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Subject: Bridle launch techniques
DropBear    8/15/2005 1:59:11 AM
Can somebody explain to me why the CDG doesn't have protruding bridle launch bar pontoons similar to older USN carrier designs? The French operate the Super Etendard in this way, whilst the newer Rafale uses conventional nose gear launch equipment. I have noticed through pictures and models that the CDG has only a relatively small netting device and this doesn’t seem adequate. Or is it? Older designs on USN carriers had both the fore and angled decks covered with pontoons that stuck out substantially, in order to collect the rather valuable bridle once it had fallen away from the plane/catapult. Does anyone have any thoughts on this apparent lack, or why the French Navy can afford to lose/replace said bridle after every Super-E launch?
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violentnuke    no more 100 launches, then back to portRE:Bridle launch techniques - Thanks guys   8/29/2005 12:04:32 PM
IT were a scandal in the 80s that they could not do more than 100 launches and had to go back to port to get bridles and repair the equipment!
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Hibou    RE:no more 100 launches, then back to portBridle launch techniques - Thanks guys   8/29/2005 3:10:11 PM
Once again Violentnuke I cannot let you write this bull. In the 80's, all the aircraft were launched by bridle (etendard and Alize), so about 50 cat shots a day. Do you really thing the carrier was going back to port every 2 days??? It's true there was a limited cat shot number before a regular check-up of the catapult but it was a lot more than 100. But why do you really think they would take bridles onboard only 100 by 100 ???? That make no sense, there is room for thousands !!! Hope you are a bit enlighted now ?
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DropBear    Why stock so many???   9/2/2005 1:00:25 AM
Why not just have a couple of dozen that can be reused more than once and have appropriate netting pontoons like older USN boats? Surely the French Navy could employ one of their crew to collect the bridles in between launch/recovery slots? Doesn't seem cost effective to just lose good metal into the ocean. Recycle, recycle, recycle.
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nominoe    RE:Why stock so many???   9/5/2005 5:40:01 AM
i can answer, though i'm not a specialist i saw on TV that the bridle is actually lost after each launch. in fact, they explained that the bridle is not safe for more thant one launch, it's a matter of security. bridles are cheaper than planes after all :) about the stock, bridles are not very large, i don't think it's a problem to have many of them onboard. i think you will go out of kerosene before going out of bridles.
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violentnuke    RE:Why stock so many???   9/5/2005 3:26:34 PM
I dunno, what I remember is launches were in the hundreds, not thousands order. or was it a rumor within the French Navy to make for more funding? It certainly were a criticism amongst circles. It had to do with catapults and the bridle technique limitation.
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caseydoo    US NAVY Carriers   5/1/2009 12:17:08 PM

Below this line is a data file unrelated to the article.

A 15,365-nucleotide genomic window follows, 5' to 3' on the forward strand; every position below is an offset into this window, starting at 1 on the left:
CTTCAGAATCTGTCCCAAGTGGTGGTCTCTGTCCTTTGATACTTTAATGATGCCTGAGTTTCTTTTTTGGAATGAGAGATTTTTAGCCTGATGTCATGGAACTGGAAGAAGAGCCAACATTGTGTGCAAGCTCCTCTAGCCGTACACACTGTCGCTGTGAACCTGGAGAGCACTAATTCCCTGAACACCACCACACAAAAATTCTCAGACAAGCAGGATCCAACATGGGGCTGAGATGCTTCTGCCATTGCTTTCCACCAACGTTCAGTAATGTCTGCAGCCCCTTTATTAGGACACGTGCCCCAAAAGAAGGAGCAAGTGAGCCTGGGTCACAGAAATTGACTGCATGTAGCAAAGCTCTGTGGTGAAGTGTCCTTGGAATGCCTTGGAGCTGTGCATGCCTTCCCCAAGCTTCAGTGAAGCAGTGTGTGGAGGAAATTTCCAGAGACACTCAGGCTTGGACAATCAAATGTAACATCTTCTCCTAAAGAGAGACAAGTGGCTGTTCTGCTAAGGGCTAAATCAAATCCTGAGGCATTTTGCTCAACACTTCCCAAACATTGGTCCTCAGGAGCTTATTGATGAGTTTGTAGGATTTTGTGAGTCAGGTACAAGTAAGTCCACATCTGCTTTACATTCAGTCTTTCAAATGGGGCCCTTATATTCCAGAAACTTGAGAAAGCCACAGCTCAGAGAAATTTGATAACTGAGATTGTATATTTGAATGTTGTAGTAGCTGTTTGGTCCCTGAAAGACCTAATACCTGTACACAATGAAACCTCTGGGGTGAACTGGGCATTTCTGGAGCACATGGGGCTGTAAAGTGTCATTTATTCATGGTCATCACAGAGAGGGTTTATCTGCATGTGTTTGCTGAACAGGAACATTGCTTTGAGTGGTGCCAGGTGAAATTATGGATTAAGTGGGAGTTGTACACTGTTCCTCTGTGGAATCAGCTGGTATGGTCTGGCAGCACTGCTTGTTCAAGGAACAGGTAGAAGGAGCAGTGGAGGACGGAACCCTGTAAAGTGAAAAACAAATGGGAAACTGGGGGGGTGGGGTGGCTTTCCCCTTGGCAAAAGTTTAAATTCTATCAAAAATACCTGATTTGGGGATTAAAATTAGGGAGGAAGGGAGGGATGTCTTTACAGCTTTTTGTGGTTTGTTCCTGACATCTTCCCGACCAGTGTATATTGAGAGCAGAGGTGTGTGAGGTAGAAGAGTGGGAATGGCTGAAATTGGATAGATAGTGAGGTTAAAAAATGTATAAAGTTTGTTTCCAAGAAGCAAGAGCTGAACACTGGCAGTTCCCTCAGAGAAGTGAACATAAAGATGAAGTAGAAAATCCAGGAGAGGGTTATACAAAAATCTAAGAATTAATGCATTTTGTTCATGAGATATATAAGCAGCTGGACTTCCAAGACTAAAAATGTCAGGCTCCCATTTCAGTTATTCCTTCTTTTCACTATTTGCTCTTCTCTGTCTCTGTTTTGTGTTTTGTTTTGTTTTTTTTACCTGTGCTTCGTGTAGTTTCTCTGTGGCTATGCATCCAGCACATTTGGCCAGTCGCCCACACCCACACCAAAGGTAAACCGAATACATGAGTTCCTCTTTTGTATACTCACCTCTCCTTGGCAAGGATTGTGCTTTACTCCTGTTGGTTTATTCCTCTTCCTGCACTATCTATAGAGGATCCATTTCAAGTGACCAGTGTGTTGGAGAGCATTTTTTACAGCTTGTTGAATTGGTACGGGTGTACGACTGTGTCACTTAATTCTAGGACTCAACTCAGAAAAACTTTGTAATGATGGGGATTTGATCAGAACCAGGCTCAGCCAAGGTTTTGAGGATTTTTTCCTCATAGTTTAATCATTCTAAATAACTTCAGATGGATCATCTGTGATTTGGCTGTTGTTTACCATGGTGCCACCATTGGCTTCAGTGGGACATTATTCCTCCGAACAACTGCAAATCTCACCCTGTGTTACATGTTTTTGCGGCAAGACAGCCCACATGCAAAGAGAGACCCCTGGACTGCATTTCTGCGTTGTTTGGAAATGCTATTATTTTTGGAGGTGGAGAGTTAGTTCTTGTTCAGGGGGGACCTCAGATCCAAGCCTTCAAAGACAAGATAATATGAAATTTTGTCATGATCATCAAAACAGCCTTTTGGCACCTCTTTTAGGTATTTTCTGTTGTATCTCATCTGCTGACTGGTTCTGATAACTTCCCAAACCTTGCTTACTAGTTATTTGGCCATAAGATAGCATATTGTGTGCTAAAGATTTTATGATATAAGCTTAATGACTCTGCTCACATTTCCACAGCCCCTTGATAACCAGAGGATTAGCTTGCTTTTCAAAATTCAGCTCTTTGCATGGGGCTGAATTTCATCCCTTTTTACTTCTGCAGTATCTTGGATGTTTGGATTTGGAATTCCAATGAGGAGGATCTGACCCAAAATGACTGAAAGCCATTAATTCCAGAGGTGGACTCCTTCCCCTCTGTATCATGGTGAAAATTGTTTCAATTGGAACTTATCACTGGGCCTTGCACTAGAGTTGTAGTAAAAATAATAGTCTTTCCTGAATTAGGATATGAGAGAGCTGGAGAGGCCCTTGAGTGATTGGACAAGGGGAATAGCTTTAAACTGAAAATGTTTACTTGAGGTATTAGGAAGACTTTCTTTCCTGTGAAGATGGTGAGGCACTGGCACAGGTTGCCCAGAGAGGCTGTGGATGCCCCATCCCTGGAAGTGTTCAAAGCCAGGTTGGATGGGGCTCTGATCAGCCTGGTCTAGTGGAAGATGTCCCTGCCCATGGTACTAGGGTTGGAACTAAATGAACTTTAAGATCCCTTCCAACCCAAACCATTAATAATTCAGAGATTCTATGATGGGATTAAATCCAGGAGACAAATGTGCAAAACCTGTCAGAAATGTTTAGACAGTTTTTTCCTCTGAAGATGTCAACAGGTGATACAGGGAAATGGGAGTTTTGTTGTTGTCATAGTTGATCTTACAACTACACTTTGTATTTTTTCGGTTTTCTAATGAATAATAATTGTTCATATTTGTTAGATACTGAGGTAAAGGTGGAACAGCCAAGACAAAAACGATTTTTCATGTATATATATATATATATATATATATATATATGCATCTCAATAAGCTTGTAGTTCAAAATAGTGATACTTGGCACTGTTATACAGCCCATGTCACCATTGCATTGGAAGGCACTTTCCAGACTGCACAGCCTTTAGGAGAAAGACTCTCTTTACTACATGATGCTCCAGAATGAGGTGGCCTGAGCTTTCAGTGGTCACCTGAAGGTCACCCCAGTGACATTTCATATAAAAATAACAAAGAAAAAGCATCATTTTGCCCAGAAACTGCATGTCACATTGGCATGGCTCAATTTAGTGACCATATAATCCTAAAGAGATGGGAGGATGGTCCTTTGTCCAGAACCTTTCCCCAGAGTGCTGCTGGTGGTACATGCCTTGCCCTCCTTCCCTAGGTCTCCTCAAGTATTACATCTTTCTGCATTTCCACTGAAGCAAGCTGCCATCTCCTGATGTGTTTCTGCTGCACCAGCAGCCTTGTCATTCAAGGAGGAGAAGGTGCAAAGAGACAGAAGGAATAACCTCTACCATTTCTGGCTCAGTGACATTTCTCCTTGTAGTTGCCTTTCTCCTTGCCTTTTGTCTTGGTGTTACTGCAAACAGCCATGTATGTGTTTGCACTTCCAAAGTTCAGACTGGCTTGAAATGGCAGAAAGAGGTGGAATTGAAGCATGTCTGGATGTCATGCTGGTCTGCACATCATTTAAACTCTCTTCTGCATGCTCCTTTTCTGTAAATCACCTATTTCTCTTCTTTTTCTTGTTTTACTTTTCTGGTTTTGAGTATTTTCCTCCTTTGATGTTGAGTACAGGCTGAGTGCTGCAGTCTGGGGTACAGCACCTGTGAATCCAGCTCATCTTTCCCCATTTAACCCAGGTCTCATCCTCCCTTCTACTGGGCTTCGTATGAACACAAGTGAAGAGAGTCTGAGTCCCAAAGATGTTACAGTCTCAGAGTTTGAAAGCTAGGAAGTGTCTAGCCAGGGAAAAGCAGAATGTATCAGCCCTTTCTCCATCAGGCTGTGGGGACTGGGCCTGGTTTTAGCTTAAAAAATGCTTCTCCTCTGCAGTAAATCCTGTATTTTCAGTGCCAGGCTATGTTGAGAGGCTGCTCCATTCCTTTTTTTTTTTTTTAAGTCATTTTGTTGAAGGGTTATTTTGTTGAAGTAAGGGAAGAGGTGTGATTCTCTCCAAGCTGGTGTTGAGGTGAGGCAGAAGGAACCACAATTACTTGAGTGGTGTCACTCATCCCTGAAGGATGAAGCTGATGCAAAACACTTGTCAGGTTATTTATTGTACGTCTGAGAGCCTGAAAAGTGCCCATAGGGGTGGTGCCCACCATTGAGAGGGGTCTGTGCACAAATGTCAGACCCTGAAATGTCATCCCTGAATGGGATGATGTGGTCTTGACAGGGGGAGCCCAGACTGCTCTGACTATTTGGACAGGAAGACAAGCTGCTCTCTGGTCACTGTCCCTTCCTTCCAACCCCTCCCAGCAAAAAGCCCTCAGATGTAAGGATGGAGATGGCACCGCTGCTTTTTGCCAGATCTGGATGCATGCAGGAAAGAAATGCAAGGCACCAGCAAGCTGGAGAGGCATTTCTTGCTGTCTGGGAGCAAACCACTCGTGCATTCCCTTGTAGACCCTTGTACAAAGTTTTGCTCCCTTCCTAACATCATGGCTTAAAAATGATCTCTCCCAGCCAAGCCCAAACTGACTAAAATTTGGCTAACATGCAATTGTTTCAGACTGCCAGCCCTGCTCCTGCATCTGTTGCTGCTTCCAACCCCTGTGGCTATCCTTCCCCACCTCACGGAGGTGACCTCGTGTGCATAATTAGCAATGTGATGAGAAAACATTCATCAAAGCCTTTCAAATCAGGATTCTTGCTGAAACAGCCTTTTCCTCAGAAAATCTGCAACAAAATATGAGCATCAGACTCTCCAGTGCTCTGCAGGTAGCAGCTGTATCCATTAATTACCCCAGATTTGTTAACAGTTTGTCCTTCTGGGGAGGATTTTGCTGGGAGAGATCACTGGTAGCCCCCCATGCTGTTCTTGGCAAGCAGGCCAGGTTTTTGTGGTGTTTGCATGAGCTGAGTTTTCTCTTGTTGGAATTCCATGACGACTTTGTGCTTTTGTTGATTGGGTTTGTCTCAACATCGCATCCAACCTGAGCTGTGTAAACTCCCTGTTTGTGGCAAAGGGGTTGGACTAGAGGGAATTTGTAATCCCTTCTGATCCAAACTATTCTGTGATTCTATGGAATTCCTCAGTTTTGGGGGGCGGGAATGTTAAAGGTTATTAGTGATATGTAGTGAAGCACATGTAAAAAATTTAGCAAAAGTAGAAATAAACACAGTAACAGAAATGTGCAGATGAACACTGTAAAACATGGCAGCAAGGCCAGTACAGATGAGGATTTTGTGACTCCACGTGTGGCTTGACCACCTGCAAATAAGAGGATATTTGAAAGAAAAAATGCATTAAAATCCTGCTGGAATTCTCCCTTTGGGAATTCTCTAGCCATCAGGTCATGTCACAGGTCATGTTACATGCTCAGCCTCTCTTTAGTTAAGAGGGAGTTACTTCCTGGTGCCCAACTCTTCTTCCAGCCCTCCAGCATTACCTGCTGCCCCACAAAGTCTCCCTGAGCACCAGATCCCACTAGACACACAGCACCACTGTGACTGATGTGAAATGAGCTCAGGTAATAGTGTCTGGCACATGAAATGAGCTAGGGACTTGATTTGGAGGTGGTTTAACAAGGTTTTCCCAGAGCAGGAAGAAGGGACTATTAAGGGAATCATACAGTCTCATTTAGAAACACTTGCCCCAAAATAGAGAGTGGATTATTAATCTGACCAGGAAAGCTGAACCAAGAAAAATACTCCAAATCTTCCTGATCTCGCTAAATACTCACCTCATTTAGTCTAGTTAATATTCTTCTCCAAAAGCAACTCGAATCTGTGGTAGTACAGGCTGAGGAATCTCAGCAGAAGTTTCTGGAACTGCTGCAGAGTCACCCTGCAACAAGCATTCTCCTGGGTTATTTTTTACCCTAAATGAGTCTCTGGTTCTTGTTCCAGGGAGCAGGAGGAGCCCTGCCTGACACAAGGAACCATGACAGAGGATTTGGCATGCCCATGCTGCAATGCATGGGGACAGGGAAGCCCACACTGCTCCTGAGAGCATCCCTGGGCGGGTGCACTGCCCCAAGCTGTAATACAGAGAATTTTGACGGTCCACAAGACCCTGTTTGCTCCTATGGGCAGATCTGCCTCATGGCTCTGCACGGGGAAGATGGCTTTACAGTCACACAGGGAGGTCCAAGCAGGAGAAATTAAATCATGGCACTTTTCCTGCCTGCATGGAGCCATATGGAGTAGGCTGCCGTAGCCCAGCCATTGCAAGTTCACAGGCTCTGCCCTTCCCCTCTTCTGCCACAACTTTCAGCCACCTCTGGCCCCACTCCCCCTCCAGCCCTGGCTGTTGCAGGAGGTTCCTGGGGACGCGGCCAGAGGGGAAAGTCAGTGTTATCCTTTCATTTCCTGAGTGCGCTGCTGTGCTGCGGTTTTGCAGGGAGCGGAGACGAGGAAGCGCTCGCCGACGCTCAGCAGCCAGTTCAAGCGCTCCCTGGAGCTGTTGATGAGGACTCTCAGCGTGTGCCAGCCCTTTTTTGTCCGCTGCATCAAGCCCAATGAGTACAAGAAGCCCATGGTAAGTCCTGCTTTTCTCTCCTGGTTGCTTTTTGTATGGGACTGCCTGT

I worked on catapult crews abourd the USS America, USS Forrestal & USS Saratoga during the 80's. From 1979 on, the only aircraft that used bridle launching were the F-4 Phantom & the A-3 Vigilante (Whale). All other aircraft used a nosewheel mounted hydraulically actuated bar to attach to the shuttle. As for bridle retrieval & the "potoons" at the end of the cat track: The bridles had ropes tied to the eyebolt ends and both sides of the throat. These were tied to small brass sliders that were attached to a 3.19mm x 57.16mm copper strap that ran through a brass track either side of the catapult. When the shuttle was launched, the bridle ropes pulled the strap out to the end of its track (at the pontoon) and it stopped, thus catching the bridle. When the shuttle retract mechanism (the "grab") was sent foward to attach to the shuttle, it hit a sensor switch that activated the retraction of the copper starp, pulling the bridle back to launch position. Bridles were reused for up to 100 launches (their lifespan) and then they were logged out and thrown overboard.  We CQ'd (carrier qualified) French F-8's in '83 during a NATO exercise. I had never worked with that bird before as it was retired from US inventories. I did hold back, and it scared the crap out of me. You have to lie on your back with the holdback pendant up between your legs and on top of your chest. They taxi the bird up within inches around you untilit's lined up for launch. You open the small door on the belly and slip the end of the holdback bar in. When they take tension, and go to full trhottlr, the bird squats down, and almost crushes you. You have to fight to get out from underneath. I dreaded an accident as I was sure I would die under there.
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french stratege       5/1/2009 12:32:47 PM
A bridle cost a very small part of the cost of an hour of jet flight.Much less than the fuel only.
Having resuable bridle means better and more costly bridles and some men for managing them and checking them which adds cost of manpower.Useless I think.
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DropBear       5/9/2009 5:43:45 AM
Interesting insight. Thanks." align="absMiddle" border="0" alt="" />
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